Before the Thunder-Lakers series got underway, the following twitter message went viral in Oklahoma City: “ATTN All OKC Thunder Fans: When Metta is introduced tomorrow night, don’t make a sound. Turn your back to the court and be silent.” In a separate effort designed to have a similar effect on fan cohesion, the Thunder promotional department handed out free T-shirts, resulting in blue and white stripes of fans throughout the stadium.
Something about all of this coordination strikes me as terribly hokie…Okie hokie. Dressed in their identical blue and white shirts, standing uniformly and obeying the demands of the Jumbotron, I felt as though the wholesome display of Midwestern enthusiasm could just as easily be reserved for a Superchurch assembly as it could a professional sports event. Was that Kevin Durant delivering a tomahawk dunk or James Dobson saying that gay marriage will lead to donkey-man love? No matter. Just shut up and cheer.
You don’t have to hand out shirts to get Boston fans on the same page; they’re already wearing green and white. Shit, they’ve been wearing the colors all week. Celtics fans LIVE green. They ARE green. Celtics games aren’t just some mass gathering for Bostonians to take part in when they’re not in church. Celtic games are church; the sport of basketball is a religion.
A fired up Boston crowd has the collective energy of a Rage Against the Machine concert. In OKC it sounded more like the high-pitched hysteria of a Justin Bieber concert. Where they chant “Beat LA!” Boston fans chant “Lakers Suck!” What is the OKC equivalent of Boston fans in unison screaming, “Bullshit!” to a bad call? Do they together shout “Bless Your Heart!”? We’ve got the Dropkick Murphys’ “I’m Shipping up to Boston” blasting over the loudspeakers. What do they have? “Okie from Muskogee”?
Celtics fans tend to hate Lakers fans for the same reason they hate the Lakers team itself. Namely, it is a clash of cultures: East vs. West…cold and dark New England vs. warm and sunny L.A…sports as life vs. sports as entertainment…the Staples Center as a place to see celebrities like Jack Nicholson, Leonardo DiCaprio, and Flea vs. the Garden as a place to see guys from the neighborhood like Paulie, Jimmy, and Sal.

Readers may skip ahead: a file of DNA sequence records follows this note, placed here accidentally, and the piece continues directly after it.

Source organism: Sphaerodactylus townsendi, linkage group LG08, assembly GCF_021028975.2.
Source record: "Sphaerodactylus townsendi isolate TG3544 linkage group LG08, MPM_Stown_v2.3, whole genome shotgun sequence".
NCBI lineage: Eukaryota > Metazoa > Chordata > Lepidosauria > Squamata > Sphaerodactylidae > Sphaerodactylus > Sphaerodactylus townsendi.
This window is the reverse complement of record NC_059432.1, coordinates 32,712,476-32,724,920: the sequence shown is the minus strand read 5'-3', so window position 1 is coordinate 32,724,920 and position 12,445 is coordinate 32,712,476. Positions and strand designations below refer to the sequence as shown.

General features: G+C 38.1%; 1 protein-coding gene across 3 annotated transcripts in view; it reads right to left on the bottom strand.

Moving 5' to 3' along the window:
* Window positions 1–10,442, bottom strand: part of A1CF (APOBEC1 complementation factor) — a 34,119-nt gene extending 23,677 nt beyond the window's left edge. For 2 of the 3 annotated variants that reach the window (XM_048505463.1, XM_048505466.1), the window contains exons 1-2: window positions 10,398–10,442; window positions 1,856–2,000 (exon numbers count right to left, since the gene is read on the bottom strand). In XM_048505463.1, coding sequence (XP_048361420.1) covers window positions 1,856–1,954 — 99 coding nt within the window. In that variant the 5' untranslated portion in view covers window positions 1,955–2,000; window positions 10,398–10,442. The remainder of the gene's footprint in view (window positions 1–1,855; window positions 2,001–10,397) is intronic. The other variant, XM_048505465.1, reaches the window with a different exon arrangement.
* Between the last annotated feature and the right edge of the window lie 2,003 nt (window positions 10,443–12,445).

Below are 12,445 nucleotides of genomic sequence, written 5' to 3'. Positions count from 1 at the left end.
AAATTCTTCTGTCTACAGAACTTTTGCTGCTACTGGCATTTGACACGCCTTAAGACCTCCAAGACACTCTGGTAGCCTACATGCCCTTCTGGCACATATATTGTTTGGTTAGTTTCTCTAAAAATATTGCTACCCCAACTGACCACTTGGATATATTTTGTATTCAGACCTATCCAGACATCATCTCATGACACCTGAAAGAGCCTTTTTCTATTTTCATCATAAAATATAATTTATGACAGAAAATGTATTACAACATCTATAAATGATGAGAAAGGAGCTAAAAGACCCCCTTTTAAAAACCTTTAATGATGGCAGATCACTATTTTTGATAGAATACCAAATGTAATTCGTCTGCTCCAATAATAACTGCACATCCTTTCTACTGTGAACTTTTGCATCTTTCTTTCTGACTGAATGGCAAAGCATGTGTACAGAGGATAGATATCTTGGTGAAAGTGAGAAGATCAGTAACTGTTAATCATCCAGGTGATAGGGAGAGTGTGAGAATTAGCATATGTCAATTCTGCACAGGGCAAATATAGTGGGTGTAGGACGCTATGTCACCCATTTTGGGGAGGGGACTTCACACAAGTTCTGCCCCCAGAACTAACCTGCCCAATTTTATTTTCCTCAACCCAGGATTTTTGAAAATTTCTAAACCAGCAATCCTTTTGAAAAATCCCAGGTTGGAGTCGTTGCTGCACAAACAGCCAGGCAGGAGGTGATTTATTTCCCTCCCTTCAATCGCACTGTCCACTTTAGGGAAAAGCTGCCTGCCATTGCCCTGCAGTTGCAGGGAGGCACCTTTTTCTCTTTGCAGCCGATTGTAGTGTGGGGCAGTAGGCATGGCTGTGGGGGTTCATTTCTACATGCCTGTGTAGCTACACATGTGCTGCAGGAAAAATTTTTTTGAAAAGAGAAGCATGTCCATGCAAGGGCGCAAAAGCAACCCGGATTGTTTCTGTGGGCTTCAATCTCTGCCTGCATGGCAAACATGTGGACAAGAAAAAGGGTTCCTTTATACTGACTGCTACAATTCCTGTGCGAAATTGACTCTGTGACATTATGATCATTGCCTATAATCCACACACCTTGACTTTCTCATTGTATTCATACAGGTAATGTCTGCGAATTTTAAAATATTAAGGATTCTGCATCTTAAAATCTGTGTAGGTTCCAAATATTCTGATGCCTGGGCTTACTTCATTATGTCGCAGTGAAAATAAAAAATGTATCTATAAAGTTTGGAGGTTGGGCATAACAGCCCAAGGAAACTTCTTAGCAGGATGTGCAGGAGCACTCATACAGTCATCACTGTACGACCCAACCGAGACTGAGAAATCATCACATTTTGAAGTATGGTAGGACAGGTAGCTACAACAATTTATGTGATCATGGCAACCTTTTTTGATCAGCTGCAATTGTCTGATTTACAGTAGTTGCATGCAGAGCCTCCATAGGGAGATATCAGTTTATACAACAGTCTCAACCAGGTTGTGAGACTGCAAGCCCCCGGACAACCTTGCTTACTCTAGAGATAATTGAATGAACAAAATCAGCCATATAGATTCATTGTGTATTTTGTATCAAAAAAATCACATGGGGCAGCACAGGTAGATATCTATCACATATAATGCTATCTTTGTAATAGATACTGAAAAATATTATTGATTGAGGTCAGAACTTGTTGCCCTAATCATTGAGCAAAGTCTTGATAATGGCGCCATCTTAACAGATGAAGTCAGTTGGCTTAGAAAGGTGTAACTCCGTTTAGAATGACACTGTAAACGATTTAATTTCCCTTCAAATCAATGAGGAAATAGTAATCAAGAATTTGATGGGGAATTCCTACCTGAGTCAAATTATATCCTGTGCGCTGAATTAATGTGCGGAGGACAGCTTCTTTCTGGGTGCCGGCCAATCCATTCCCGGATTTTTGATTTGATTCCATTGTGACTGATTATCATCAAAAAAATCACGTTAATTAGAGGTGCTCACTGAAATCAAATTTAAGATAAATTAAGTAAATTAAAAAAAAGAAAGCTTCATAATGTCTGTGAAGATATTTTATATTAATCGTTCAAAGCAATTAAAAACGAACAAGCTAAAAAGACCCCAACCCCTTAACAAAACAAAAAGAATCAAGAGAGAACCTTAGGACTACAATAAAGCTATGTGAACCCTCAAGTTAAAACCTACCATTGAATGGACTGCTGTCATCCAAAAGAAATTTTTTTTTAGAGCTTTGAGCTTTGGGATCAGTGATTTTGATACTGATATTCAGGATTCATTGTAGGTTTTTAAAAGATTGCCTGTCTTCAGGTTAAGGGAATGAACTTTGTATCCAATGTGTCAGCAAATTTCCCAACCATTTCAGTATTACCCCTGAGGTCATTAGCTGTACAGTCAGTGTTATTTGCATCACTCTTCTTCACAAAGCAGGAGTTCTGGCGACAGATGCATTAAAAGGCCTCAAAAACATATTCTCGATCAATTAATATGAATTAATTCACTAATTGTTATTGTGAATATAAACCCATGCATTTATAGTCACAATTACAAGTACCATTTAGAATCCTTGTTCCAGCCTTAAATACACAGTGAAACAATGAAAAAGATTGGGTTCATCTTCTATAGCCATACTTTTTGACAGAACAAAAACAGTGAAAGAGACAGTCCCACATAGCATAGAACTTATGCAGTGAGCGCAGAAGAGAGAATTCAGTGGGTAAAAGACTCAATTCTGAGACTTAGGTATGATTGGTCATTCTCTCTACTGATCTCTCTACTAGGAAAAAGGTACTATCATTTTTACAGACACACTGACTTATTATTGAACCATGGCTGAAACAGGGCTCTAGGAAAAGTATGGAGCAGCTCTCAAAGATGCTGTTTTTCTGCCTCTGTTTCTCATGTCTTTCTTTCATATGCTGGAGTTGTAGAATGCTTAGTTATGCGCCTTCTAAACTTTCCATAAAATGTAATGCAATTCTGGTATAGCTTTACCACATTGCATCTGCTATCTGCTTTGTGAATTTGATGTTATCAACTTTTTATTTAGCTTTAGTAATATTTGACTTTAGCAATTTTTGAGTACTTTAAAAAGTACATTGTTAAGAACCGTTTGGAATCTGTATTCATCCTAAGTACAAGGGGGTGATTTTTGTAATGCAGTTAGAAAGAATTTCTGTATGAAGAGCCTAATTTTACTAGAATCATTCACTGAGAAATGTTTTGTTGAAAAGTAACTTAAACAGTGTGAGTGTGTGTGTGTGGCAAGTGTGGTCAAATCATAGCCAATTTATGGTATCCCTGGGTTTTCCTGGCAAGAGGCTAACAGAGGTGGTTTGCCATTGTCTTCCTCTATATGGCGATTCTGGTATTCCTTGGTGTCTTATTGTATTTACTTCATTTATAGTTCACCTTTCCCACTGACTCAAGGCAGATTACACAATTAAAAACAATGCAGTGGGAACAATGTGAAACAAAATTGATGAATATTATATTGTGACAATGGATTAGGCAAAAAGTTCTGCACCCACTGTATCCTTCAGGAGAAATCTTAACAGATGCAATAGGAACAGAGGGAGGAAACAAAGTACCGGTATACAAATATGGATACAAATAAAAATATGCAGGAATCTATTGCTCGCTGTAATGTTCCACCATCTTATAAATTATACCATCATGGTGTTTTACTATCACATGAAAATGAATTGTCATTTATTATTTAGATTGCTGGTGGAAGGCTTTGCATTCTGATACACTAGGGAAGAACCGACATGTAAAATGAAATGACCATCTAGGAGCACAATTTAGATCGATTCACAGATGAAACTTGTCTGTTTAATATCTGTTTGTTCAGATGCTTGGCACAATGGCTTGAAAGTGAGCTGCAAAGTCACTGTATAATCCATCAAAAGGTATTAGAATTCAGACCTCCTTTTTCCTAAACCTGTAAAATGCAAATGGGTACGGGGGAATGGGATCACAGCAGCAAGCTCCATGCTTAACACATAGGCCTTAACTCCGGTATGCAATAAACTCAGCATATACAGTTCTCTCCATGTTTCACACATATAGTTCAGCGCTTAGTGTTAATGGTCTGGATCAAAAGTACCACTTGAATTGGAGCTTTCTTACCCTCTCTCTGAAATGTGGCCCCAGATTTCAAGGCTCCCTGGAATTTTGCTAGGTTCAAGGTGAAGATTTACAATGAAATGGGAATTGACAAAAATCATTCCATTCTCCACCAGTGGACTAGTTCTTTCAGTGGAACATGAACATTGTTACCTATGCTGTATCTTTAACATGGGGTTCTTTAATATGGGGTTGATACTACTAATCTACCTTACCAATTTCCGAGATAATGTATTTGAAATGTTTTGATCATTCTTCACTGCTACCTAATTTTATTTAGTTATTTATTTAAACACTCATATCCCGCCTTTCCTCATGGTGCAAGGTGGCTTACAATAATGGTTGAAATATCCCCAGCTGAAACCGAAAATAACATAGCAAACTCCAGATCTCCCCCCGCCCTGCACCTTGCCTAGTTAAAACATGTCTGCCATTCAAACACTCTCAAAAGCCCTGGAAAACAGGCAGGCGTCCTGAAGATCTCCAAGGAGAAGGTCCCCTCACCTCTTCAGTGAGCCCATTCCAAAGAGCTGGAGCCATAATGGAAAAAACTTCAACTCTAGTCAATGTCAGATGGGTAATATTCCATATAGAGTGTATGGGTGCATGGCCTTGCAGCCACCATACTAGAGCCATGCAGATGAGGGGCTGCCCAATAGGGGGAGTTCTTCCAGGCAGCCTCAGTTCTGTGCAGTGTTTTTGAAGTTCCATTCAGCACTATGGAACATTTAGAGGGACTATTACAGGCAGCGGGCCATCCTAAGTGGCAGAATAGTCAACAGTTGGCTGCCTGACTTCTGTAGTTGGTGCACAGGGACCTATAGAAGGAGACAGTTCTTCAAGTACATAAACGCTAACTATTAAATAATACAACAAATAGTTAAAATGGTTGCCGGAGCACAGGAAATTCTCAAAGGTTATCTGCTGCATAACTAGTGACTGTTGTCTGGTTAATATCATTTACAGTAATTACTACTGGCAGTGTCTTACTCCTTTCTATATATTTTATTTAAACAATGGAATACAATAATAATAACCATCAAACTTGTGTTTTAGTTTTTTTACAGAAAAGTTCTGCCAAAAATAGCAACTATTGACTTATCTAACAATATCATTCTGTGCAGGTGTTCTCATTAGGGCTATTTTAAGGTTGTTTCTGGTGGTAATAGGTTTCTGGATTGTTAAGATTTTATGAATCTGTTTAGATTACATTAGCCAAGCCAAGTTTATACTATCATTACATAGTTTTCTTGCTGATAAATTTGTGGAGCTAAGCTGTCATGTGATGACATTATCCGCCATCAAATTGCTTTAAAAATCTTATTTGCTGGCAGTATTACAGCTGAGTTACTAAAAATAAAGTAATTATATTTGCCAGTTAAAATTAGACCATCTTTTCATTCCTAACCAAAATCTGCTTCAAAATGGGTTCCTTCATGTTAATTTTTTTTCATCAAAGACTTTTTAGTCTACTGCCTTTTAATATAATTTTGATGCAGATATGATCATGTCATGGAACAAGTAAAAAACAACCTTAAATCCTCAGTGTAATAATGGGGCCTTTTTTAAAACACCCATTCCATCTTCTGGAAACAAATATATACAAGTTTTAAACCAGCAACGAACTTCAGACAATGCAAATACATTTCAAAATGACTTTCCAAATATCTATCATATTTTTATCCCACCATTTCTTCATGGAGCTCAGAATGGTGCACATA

But I’ll take a sunglasses-wearing Jack gesturing from the front row and whipping the yellow and gold faithful into a frenzy any day over the high-school pep rally environment, led by Rumble the Bison, of Chesapeake Energy Arena. One gets the sense that any fan who didn’t turn their back on Artest during his introduction or failed to wear the appropriate t-shirt would be ostracized not only from the crowd, but the community. Yes—sports are about a collectivist frenzy. But when games start resembling North Korean state funerals, one has to wonder if the all-for-one sentiment hasn’t gone too far.
I’d be lying, however, if I said that the only thing that irks me about the Thunder is their fan base. It’s the way that fan base got their team in the first place that similarly causes my sports-loving skin to crawl.
Let us not forget that the team currently known as the Oklahoma City Thunder was formerly the Seattle Supersonics. The club was moved to OKC from Seattle in 2008 following a legal dispute. During 41 years in Seattle, the franchise made 22 playoff appearances and won a championship in 1979—only the second championship won by any Seattle professional sports team.
The Thunder have been a National Basketball Association team for four seasons. Of those, only one campaign—the inaugural 2008-2009 season—was a losing one. In their second season, the Thunder made the playoffs. A year after that, the Thunder made it to the Western Conference Finals, where they fell to the eventual-champion Dallas Mavericks.